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3,000 mile oil changes?


Better Call Saul
Staff member
Do you still change your oil on your car every 3,000 miles?

Like the ?55 Chevy, the 3,000-Mile Oil Change Is Pretty Much History - Yahoo! Finance

According to that link you don't really need too anymore. I remember hearing 3,000 all the time growing up so I usually semi-stick to that since my car was made in 2000. One time I left it go to 5,000 though. My Mom told me a story when I was learning to drive how her Dad never told her about oil changes so she never got it changed it and it wrecked her car.

So how about you people?


Sultan of Swat
Staff member
I change my oil every three months, my father is mechanic and he tells me it's the best way to maintain your oil. I know someone who ran out of oil in their engine and it wrecked the car and it would of cost him 2,000$ to change the engine.


I'm serious
I have always driven new cars, of which I am the first owner, so as a result, I have my oil changed when I do my services, which is on 1500, 3000 and 4500. I've never had a car long enough to have to do it after that. :lol:


Living on the 0th floor
I change it as often as the dealer says to.. Or when my maintenance light comes on. My Acura was only recommended to change every 10,000 miles, and often times I did wait that long, but if it seemed like it was taking forever to reach 10,000 miles then I would just go ahead and have it changed. I'm not even sure the recommendation on my newest car, but I am guessing it is probably 5,000 miles. Either way I'll be changing it at 5,000. Considering the oil I use and the amount I drive, every 3,000 would be super often for me.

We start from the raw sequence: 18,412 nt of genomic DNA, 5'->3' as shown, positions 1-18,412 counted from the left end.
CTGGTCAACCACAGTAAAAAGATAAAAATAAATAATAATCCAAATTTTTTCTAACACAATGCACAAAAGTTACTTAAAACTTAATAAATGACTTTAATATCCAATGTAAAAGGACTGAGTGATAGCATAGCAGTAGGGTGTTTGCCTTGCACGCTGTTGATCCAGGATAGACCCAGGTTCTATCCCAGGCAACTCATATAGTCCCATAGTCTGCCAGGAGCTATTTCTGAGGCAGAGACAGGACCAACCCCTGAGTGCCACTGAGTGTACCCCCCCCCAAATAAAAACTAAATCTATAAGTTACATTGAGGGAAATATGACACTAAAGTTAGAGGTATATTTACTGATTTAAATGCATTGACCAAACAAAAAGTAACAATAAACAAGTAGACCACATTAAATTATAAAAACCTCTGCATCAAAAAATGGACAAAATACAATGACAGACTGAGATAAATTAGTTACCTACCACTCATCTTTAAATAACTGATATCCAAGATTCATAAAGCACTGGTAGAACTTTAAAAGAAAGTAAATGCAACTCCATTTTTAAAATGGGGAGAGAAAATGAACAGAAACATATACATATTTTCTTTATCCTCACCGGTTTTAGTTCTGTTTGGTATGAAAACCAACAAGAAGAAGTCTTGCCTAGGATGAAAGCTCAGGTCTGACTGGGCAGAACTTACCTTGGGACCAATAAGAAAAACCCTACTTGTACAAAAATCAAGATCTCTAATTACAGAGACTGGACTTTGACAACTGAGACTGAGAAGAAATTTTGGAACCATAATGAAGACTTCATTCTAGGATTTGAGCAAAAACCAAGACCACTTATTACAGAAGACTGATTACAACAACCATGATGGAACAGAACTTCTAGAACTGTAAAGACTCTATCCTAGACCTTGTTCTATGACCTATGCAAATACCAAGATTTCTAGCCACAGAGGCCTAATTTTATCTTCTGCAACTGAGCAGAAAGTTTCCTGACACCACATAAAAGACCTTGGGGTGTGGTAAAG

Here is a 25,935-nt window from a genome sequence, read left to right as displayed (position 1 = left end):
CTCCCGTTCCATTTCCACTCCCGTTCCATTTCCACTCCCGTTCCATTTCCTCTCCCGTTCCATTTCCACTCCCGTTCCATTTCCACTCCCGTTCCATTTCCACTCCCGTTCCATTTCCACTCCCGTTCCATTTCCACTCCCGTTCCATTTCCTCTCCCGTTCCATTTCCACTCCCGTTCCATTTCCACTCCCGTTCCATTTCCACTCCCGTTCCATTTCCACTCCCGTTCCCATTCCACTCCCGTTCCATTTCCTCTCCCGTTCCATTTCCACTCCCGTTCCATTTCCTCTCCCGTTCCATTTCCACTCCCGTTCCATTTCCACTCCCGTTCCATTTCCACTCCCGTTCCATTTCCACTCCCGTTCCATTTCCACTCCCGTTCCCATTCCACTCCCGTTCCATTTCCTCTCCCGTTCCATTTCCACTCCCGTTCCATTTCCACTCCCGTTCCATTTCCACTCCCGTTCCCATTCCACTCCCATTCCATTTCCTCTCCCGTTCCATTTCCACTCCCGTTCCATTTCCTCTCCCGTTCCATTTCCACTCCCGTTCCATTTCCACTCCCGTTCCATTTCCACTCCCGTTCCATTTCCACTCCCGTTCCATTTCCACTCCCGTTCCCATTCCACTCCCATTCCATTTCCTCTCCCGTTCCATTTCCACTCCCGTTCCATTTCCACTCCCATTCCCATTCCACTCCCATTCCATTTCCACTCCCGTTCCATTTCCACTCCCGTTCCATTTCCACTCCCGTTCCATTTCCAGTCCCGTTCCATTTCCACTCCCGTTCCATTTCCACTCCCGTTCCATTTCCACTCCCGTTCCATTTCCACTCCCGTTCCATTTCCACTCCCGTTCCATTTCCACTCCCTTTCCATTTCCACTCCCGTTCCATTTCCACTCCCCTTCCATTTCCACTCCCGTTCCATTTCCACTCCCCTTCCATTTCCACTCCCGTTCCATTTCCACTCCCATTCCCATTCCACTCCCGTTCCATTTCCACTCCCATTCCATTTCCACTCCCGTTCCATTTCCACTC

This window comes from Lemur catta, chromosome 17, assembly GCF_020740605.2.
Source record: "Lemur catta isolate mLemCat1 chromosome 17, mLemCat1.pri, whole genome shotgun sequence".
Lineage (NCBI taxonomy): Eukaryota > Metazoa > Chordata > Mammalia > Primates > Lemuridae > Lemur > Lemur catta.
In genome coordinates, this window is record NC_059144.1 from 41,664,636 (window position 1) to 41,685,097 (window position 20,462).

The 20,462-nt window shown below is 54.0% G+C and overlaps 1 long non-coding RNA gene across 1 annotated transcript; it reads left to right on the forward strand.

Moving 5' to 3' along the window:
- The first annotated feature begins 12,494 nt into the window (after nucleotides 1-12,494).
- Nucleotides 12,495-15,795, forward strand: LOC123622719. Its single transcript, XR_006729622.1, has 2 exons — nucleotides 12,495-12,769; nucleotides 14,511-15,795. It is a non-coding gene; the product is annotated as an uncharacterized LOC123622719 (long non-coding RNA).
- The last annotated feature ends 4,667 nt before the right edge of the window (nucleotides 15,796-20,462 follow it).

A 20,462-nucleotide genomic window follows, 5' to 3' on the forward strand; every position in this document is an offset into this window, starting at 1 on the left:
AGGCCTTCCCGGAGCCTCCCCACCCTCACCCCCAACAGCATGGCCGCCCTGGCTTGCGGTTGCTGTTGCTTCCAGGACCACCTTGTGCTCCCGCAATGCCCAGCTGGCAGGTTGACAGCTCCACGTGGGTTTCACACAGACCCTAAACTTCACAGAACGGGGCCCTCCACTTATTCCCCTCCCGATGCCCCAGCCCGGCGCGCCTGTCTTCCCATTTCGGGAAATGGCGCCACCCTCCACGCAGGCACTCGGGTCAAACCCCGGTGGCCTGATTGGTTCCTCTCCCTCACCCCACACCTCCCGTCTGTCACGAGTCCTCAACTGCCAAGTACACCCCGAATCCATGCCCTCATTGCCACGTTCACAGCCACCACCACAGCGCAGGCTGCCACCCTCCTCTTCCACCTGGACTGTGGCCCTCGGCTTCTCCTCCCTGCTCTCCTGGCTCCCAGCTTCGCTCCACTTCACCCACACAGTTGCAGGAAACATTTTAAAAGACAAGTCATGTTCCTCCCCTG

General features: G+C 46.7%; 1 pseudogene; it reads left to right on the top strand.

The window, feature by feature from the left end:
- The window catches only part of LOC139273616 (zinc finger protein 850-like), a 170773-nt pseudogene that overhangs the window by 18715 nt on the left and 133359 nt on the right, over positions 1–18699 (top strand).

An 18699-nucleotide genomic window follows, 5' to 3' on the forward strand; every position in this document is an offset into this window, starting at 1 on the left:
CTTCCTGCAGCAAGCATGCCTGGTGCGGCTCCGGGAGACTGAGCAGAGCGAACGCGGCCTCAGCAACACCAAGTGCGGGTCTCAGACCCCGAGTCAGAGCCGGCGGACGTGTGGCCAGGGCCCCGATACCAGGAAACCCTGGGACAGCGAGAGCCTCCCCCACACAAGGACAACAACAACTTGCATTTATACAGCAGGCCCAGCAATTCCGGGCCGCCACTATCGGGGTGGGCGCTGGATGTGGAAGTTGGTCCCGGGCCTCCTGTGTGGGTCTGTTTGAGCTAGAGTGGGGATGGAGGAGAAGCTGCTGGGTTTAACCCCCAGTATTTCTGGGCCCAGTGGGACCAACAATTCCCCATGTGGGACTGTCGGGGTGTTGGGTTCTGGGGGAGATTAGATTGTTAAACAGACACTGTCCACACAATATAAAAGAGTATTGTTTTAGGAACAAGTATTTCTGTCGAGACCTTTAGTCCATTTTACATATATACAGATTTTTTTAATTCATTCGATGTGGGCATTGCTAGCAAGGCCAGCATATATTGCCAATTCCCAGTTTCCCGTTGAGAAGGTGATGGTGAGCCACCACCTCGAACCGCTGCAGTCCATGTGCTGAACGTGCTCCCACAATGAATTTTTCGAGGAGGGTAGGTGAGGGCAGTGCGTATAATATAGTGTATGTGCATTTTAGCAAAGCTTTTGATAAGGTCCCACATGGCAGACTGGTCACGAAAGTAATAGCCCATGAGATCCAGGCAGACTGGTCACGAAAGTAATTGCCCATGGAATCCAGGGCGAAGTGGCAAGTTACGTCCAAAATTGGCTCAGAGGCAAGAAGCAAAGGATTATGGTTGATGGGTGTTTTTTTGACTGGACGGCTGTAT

Registered Member
It is all a trade off. Do you want your vehicle to last 200,000mi? 500,000mi? It is all up to you.

I try to change the oil every 3000mi, not because the oil has lost it's ability to lubricate, but because it is dirty. To me going 5000, 7500, 10000 miles between changes is short sighted. The oil is the wearing part, to be recycled. Conserving the wearing part will cost you the parts that the oil is protecting. Oil is cheap, a new motor and the labor to swap a motor are not.

BTW I work in the auto repair/maintenance industry as a sales rep. I drive A LOT! and my 2004 Toyota Tacoma is approaching 200,000 mi and I expect another 200,000.


Do What Thou Wilt
For heavy driving, like at top speed, or hauling loads regularly, stick to the regular 3000 Mile change (but with synthetics you can go 5000), but for regular driving such as the daily commute, you can go 4500 Miles on regular oil. Synthetic as high as 6000 miles (though I'd change every 5000).

Yes, Acura does SAY to change every 10K, but in reality, manufacturers have been saying that for a least a decade for the first model year of a car, then do an about face and say to change it every 3k after a year or so. It reaally does do damage if you don't.